The annual Mother’s Day depression: ways to get through the fog

I can’t say that I go through this every year, because every year it’s different.

Some years, I dread Mother’s Day. I count the days until it’s over, and I go into hiding until it is.

Other years, I sail along pretending (and believing) nothing is wrong. I believe it, until something happens and I struggle to get back on my feet.

My adoptive mother likes to believe she has the corner on the suffering market, and so Mother’s Day has been all about her for as long as I have known her. Everything I say, don’t say, do, don’t do, think, and don’t think serves to ruin this day for her.

Maybe it’s just bitterness and envy talking, but I only wish I had a biological mother who raised me and a daughter I raised to “ruin” Mother’s Day for me.

One year, I called her to wish a happy Mother’s Day even though to my mind she deserved nothing of the kind. Family, after all. She ignored my calls (about twenty of them) and then sent me a scathing email saying I had ruined the entire day for her. That email sent me into a spiral that took weeks to recover from.

Since then, I have never called her for any holiday.

This year, I bought her a card. Over a month ago when I wasn’t thinking about the day, an innocuous cheap card from the dollar store. I could do my token duty without setting myself up for attack.

After a few days of feeling awful about everything, yesterday things clicked when I saw an ad for Mother’s Day.

Oh.

Damn it.

Because this day has never been a day when I get to feel sad at losing my mother. Nope, this is the day when I feel like crap because my adoptive mother tells me I have failed her. Any attempt to talk to her, to smooth things over, to reconcile, only leads to more attacks and more hurt.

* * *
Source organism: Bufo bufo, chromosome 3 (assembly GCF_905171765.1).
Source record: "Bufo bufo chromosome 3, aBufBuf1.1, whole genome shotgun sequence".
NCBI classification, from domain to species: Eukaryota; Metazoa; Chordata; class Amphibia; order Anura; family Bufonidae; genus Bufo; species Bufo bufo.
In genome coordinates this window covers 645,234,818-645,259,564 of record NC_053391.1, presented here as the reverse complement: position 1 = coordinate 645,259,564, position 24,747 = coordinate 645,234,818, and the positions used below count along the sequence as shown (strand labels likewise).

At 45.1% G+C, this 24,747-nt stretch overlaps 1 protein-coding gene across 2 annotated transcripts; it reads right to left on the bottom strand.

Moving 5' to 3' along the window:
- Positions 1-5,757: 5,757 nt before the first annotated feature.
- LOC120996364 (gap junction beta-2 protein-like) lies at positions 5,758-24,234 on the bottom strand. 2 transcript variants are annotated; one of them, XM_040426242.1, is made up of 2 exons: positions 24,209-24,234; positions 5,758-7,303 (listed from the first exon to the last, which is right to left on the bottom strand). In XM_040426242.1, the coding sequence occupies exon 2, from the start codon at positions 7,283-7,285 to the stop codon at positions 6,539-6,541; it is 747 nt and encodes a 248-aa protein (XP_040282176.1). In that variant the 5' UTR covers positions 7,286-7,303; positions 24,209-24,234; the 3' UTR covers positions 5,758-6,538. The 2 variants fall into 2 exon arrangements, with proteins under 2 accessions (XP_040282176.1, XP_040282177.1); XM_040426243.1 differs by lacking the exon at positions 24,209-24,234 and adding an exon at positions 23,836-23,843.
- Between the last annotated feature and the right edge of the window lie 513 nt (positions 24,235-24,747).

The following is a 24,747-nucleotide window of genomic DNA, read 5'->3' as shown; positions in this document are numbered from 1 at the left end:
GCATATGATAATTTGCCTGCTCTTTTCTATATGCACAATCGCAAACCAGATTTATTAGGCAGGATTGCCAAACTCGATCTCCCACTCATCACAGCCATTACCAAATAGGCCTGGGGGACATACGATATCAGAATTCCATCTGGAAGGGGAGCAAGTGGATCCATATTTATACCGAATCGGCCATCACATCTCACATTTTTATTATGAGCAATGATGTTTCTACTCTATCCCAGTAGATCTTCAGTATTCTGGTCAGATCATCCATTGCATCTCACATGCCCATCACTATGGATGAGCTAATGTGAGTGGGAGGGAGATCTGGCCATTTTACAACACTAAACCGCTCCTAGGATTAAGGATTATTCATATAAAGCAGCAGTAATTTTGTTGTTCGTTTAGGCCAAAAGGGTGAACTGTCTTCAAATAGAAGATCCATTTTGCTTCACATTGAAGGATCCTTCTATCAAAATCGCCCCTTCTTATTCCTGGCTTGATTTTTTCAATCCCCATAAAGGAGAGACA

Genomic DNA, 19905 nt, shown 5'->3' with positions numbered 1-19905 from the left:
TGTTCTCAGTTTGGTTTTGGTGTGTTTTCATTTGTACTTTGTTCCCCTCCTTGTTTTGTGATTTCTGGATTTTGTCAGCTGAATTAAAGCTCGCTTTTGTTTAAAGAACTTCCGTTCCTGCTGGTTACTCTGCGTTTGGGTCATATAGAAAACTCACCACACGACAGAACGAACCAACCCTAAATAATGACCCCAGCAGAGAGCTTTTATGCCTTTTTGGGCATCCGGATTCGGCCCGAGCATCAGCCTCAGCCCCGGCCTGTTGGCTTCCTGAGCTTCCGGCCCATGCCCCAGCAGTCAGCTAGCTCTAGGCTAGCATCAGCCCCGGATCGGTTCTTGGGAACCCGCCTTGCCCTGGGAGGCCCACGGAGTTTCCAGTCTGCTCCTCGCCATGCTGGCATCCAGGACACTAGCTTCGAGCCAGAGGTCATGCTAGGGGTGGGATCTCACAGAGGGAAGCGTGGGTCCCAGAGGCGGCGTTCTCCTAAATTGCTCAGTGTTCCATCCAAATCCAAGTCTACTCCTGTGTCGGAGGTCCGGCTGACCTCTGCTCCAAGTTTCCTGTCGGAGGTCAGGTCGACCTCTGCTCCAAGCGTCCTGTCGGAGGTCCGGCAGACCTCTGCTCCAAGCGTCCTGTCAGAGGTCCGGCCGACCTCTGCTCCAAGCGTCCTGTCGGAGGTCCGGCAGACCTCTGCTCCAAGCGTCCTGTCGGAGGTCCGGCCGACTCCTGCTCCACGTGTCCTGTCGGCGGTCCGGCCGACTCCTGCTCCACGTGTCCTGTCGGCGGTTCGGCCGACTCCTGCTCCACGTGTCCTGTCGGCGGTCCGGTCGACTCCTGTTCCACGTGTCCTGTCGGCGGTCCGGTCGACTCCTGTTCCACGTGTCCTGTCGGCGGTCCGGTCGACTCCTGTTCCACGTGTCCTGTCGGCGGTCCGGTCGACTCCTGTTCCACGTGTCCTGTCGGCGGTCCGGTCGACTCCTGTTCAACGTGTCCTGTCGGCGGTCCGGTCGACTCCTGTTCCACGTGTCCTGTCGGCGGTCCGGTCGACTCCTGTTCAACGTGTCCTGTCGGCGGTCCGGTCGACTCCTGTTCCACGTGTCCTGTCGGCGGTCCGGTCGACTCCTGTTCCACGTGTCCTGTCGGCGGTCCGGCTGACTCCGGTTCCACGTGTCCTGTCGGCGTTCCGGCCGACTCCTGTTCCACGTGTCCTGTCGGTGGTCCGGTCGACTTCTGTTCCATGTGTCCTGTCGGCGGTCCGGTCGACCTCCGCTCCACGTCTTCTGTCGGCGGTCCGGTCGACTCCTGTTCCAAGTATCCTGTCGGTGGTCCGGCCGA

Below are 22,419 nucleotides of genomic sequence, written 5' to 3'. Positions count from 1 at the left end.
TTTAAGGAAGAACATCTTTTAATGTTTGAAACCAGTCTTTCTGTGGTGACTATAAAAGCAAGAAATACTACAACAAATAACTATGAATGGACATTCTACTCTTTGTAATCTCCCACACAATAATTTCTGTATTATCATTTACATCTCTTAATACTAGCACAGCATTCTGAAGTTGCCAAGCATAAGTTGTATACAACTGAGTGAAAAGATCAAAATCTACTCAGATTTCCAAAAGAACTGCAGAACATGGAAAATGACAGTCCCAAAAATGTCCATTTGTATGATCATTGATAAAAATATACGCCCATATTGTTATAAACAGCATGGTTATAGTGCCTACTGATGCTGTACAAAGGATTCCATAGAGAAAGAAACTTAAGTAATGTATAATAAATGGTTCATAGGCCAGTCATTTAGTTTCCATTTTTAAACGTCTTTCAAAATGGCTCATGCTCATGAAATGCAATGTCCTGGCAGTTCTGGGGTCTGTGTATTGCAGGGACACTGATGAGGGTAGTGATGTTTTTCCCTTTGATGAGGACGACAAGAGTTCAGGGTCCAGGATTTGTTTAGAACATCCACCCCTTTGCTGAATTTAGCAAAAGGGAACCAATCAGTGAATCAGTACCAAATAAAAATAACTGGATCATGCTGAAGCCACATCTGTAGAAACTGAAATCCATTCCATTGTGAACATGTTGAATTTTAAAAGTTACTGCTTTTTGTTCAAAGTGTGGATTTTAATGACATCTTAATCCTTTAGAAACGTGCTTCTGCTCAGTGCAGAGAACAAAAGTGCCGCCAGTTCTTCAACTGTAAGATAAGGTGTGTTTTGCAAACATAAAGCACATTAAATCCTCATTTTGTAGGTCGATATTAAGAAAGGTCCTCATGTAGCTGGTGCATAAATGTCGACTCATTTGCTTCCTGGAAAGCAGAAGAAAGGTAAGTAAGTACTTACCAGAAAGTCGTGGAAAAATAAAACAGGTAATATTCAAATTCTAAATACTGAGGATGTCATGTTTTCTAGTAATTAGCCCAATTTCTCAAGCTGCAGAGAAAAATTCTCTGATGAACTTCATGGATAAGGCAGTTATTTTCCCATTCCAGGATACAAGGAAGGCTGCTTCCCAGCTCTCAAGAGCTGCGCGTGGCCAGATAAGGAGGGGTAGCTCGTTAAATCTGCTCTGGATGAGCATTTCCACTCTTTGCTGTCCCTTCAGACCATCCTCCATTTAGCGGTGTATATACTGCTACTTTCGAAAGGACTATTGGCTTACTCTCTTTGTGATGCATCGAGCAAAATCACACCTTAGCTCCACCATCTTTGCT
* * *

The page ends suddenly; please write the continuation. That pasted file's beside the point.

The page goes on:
She’s old. She could die any time. How horrible will I feel when she dies and we have not yet made peace?

I wish I could escape into a Mother’s Day vacuum.

How to get through the fog?

I’m not saying these are good ideas, but they’re what I’m doing.

Junk food.

Isolation.

TV.

Accepting that I won’t get any work done.

How will you get through Mother’s Day?

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2 thoughts on “The annual Mother’s Day depression: ways to get through the fog

  1. Hi – I am an adoptive mom. Today is Mother’s day where I live and I want to thank you for being so open and candid about the pain that this holiday brings you. I have been thinking all day of my son’s birth mother, whom we do not know, he is still very little but I have explained to him that today we are thinking of her as well. I hope to learn to acknowledge his feelings so that he never feels he has to hides them on significant days. It sounds like your mother comes from a different era, one in which even adoptive parents were not very well educated about what adoption is and how adoptees feel… I can feel underneath it all that you love her. In this, it is just as frustrating as any other child with a difficult relationship with their mother/parents. You are not alone. Know that by writing this post, you have helped someone stay grounded and prepare for their children’s feelings and challenges.

    • Thank you, but please don’t make assumptions. You don’t know when I was adopted or what education my parents did or didn’t receive. I write, not to educate adoptive parents, but because I am a writer. Please don’t assume that you are doing any better of a job. Attitudes like that are the most hurtful of all.

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